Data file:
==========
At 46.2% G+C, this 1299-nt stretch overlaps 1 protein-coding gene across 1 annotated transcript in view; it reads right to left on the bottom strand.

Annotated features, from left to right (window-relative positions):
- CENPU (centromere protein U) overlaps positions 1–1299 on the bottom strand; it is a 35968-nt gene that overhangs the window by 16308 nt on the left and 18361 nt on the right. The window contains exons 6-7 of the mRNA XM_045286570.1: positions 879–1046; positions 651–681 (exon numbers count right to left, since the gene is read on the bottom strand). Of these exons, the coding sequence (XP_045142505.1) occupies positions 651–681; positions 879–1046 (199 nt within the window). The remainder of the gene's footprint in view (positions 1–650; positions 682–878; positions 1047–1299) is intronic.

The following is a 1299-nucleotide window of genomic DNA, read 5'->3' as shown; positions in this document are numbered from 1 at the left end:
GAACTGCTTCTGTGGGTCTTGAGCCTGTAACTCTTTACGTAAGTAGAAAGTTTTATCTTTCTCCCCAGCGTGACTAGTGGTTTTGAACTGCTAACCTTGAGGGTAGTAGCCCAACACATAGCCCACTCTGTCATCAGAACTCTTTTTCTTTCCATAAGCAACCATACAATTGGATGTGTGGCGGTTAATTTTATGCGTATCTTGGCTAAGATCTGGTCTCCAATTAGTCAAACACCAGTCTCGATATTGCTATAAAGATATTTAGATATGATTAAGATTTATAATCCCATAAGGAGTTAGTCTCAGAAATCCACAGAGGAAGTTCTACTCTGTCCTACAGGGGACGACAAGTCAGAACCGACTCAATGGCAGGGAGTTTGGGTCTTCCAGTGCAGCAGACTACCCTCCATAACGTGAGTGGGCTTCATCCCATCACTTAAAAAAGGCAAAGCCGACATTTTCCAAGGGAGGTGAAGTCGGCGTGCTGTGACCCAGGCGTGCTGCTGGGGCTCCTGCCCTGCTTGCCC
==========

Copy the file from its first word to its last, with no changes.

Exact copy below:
At 46.2% G+C, this 1299-nt stretch overlaps 1 protein-coding gene across 1 annotated transcript in view; it reads right to left on the bottom strand.

Annotated features, from left to right (window-relative positions):
- CENPU (centromere protein U) overlaps positions 1–1299 on the bottom strand; it is a 35968-nt gene that overhangs the window by 16308 nt on the left and 18361 nt on the right. The window contains exons 6-7 of the mRNA XM_045286570.1: positions 879–1046; positions 651–681 (exon numbers count right to left, since the gene is read on the bottom strand). Of these exons, the coding sequence (XP_045142505.1) occupies positions 651–681; positions 879–1046 (199 nt within the window). The remainder of the gene's footprint in view (positions 1–650; positions 682–878; positions 1047–1299) is intronic.

The following is a 1299-nucleotide window of genomic DNA, read 5'->3' as shown; positions in this document are numbered from 1 at the left end:
GAACTGCTTCTGTGGGTCTTGAGCCTGTAACTCTTTACGTAAGTAGAAAGTTTTATCTTTCTCCCCAGCGTGACTAGTGGTTTTGAACTGCTAACCTTGAGGGTAGTAGCCCAACACATAGCCCACTCTGTCATCAGAACTCTTTTTCTTTCCATAAGCAACCATACAATTGGATGTGTGGCGGTTAATTTTATGCGTATCTTGGCTAAGATCTGGTCTCCAATTAGTCAAACACCAGTCTCGATATTGCTATAAAGATATTTAGATATGATTAAGATTTATAATCCCATAAGGAGTTAGTCTCAGAAATCCACAGAGGAAGTTCTACTCTGTCCTACAGGGGACGACAAGTCAGAACCGACTCAATGGCAGGGAGTTTGGGTCTTCCAGTGCAGCAGACTACCCTCCATAACGTGAGTGGGCTTCATCCCATCACTTAAAAAAGGCAAAGCCGACATTTTCCAAGGGAGGTGAAGTCGGCGTGCTGTGACCCAGGCGTGCTGCTGGGGCTCCTGCCCTGCTTGCCC